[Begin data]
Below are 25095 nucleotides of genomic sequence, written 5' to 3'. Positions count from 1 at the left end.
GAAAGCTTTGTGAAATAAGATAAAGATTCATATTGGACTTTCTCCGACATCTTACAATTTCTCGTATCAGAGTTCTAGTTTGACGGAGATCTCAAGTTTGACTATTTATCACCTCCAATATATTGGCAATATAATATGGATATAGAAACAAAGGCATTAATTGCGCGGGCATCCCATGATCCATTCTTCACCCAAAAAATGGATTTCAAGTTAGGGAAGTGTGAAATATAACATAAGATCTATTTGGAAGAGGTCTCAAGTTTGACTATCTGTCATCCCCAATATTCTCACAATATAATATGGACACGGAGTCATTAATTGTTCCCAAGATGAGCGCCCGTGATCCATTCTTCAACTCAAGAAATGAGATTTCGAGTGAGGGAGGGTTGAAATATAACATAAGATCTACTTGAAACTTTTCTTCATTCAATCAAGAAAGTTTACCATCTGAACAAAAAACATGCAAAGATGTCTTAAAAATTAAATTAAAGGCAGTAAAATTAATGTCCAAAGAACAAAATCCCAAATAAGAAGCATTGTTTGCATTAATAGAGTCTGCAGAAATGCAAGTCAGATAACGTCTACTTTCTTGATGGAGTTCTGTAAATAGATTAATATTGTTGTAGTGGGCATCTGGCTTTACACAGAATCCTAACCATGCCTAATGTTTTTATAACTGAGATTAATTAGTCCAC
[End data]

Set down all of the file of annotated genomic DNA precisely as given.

Below are 25095 nucleotides of genomic sequence, written 5' to 3'. Positions count from 1 at the left end.
GAAAGCTTTGTGAAATAAGATAAAGATTCATATTGGACTTTCTCCGACATCTTACAATTTCTCGTATCAGAGTTCTAGTTTGACGGAGATCTCAAGTTTGACTATTTATCACCTCCAATATATTGGCAATATAATATGGATATAGAAACAAAGGCATTAATTGCGCGGGCATCCCATGATCCATTCTTCACCCAAAAAATGGATTTCAAGTTAGGGAAGTGTGAAATATAACATAAGATCTATTTGGAAGAGGTCTCAAGTTTGACTATCTGTCATCCCCAATATTCTCACAATATAATATGGACACGGAGTCATTAATTGTTCCCAAGATGAGCGCCCGTGATCCATTCTTCAACTCAAGAAATGAGATTTCGAGTGAGGGAGGGTTGAAATATAACATAAGATCTACTTGAAACTTTTCTTCATTCAATCAAGAAAGTTTACCATCTGAACAAAAAACATGCAAAGATGTCTTAAAAATTAAATTAAAGGCAGTAAAATTAATGTCCAAAGAACAAAATCCCAAATAAGAAGCATTGTTTGCATTAATAGAGTCTGCAGAAATGCAAGTCAGATAACGTCTACTTTCTTGATGGAGTTCTGTAAATAGATTAATATTGTTGTAGTGGGCATCTGGCTTTACACAGAATCCTAACCATGCCTAATGTTTTTATAACTGAGATTAATTAGTCCAC